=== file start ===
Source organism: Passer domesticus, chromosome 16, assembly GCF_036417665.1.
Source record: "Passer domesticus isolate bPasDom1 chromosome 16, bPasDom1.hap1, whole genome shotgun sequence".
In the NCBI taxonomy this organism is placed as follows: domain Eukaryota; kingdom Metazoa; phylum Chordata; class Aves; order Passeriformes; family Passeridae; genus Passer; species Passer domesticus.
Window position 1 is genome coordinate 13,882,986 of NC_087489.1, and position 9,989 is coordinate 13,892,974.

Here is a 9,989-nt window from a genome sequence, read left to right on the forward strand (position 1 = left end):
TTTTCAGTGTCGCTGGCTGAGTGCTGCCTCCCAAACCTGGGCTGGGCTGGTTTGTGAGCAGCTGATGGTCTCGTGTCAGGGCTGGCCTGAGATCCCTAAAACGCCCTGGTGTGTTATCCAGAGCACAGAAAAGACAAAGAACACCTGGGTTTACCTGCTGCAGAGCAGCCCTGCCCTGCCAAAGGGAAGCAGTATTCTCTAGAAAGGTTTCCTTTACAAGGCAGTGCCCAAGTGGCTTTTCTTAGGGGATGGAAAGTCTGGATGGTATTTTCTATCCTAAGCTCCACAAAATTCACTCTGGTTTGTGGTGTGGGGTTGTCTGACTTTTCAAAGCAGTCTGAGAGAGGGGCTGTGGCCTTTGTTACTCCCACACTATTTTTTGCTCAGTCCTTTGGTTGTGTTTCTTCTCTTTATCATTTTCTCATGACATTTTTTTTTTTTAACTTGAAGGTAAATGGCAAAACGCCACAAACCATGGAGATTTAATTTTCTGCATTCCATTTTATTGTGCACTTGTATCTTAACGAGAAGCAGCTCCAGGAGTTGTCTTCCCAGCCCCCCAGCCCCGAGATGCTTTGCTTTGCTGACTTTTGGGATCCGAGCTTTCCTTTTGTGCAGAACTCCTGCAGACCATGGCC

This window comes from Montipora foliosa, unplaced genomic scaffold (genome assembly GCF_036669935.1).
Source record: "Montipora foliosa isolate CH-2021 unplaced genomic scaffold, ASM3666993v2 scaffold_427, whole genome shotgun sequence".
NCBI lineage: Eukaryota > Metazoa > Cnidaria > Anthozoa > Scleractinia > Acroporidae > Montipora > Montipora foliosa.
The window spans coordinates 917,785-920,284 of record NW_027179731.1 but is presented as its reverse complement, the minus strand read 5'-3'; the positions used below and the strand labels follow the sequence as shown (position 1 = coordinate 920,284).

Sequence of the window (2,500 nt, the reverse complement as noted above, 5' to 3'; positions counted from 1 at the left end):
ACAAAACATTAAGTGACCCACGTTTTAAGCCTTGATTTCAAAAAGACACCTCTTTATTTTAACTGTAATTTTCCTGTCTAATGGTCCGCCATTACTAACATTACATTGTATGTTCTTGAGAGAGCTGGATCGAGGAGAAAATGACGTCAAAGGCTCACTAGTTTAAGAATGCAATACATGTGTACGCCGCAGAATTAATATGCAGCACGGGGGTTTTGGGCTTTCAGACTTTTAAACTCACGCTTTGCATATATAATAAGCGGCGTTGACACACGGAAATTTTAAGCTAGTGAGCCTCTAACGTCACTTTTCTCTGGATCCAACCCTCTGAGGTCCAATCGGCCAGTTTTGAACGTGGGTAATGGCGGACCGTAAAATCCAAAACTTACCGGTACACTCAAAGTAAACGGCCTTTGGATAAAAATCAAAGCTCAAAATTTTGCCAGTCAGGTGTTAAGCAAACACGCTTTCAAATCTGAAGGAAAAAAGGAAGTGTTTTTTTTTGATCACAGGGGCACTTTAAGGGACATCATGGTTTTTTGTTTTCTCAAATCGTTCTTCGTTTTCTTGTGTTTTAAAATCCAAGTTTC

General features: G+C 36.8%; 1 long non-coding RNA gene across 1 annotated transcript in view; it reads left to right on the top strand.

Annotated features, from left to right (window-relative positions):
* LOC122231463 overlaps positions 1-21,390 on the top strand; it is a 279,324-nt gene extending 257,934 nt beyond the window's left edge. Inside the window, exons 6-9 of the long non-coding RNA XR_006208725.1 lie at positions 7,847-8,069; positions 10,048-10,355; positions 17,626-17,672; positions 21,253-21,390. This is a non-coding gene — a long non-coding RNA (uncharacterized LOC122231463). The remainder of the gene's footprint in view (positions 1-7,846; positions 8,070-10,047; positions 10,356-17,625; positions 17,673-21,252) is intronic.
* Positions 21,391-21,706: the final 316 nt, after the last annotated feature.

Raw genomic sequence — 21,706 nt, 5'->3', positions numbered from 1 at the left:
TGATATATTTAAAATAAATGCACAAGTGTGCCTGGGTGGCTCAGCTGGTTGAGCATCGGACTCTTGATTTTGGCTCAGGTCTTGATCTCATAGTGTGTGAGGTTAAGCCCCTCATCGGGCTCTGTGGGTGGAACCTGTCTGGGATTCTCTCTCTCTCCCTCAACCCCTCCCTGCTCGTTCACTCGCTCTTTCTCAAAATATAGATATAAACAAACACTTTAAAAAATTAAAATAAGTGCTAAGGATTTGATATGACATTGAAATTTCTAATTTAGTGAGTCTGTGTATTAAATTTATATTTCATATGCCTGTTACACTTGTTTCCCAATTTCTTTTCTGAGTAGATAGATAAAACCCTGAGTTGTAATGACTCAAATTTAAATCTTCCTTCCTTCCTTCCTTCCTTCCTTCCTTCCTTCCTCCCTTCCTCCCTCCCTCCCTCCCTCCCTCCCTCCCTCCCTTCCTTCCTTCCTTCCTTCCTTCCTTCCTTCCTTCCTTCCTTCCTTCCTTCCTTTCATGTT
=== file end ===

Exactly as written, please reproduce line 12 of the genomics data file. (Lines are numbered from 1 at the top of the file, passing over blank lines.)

ACAAAACATTAAGTGACCCACGTTTTAAGCCTTGATTTCAAAAAGACACCTCTTTATTTTAACTGTAATTTTCCTGTCTAATGGTCCGCCATTACTAACATTACATTGTATGTTCTTGAGAGAGCTGGATCGAGGAGAAAATGACGTCAAAGGCTCACTAGTTTAAGAATGCAATACATGTGTACGCCGCAGAATTAATATGCAGCACGGGGGTTTTGGGCTTTCAGACTTTTAAACTCACGCTTTGCATATATAATAAGCGGCGTTGACACACGGAAATTTTAAGCTAGTGAGCCTCTAACGTCACTTTTCTCTGGATCCAACCCTCTGAGGTCCAATCGGCCAGTTTTGAACGTGGGTAATGGCGGACCGTAAAATCCAAAACTTACCGGTACACTCAAAGTAAACGGCCTTTGGATAAAAATCAAAGCTCAAAATTTTGCCAGTCAGGTGTTAAGCAAACACGCTTTCAAATCTGAAGGAAAAAAGGAAGTGTTTTTTTTTGATCACAGGGGCACTTTAAGGGACATCATGGTTTTTTGTTTTCTCAAATCGTTCTTCGTTTTCTTGTGTTTTAAAATCCAAGTTTC